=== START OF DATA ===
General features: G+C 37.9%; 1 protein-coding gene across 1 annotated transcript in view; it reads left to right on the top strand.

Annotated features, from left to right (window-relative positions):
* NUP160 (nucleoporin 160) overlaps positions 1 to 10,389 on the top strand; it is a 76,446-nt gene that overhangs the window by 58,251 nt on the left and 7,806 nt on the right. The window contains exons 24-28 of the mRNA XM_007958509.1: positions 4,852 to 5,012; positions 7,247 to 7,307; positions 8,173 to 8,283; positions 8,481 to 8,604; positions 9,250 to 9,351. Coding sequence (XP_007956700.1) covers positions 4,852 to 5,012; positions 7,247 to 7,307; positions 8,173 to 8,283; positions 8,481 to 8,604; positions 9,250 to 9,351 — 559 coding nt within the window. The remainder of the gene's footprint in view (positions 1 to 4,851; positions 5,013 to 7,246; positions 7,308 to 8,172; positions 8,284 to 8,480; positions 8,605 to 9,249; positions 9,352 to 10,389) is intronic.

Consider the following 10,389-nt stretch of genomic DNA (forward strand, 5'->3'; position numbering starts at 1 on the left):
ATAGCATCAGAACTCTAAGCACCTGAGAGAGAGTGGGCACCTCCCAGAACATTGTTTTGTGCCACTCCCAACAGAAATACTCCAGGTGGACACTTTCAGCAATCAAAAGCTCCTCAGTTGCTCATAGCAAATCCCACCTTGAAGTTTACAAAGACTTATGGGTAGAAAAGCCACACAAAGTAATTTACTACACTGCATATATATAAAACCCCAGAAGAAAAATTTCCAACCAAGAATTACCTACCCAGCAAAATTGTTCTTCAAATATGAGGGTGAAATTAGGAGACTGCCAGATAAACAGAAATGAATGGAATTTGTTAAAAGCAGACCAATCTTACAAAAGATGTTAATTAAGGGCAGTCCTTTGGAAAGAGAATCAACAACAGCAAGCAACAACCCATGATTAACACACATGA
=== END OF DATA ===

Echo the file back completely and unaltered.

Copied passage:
General features: G+C 37.9%; 1 protein-coding gene across 1 annotated transcript in view; it reads left to right on the top strand.

Annotated features, from left to right (window-relative positions):
* NUP160 (nucleoporin 160) overlaps positions 1 to 10,389 on the top strand; it is a 76,446-nt gene that overhangs the window by 58,251 nt on the left and 7,806 nt on the right. The window contains exons 24-28 of the mRNA XM_007958509.1: positions 4,852 to 5,012; positions 7,247 to 7,307; positions 8,173 to 8,283; positions 8,481 to 8,604; positions 9,250 to 9,351. Coding sequence (XP_007956700.1) covers positions 4,852 to 5,012; positions 7,247 to 7,307; positions 8,173 to 8,283; positions 8,481 to 8,604; positions 9,250 to 9,351 — 559 coding nt within the window. The remainder of the gene's footprint in view (positions 1 to 4,851; positions 5,013 to 7,246; positions 7,308 to 8,172; positions 8,284 to 8,480; positions 8,605 to 9,249; positions 9,352 to 10,389) is intronic.

Consider the following 10,389-nt stretch of genomic DNA (forward strand, 5'->3'; position numbering starts at 1 on the left):
ATAGCATCAGAACTCTAAGCACCTGAGAGAGAGTGGGCACCTCCCAGAACATTGTTTTGTGCCACTCCCAACAGAAATACTCCAGGTGGACACTTTCAGCAATCAAAAGCTCCTCAGTTGCTCATAGCAAATCCCACCTTGAAGTTTACAAAGACTTATGGGTAGAAAAGCCACACAAAGTAATTTACTACACTGCATATATATAAAACCCCAGAAGAAAAATTTCCAACCAAGAATTACCTACCCAGCAAAATTGTTCTTCAAATATGAGGGTGAAATTAGGAGACTGCCAGATAAACAGAAATGAATGGAATTTGTTAAAAGCAGACCAATCTTACAAAAGATGTTAATTAAGGGCAGTCCTTTGGAAAGAGAATCAACAACAGCAAGCAACAACCCATGATTAACACACATGA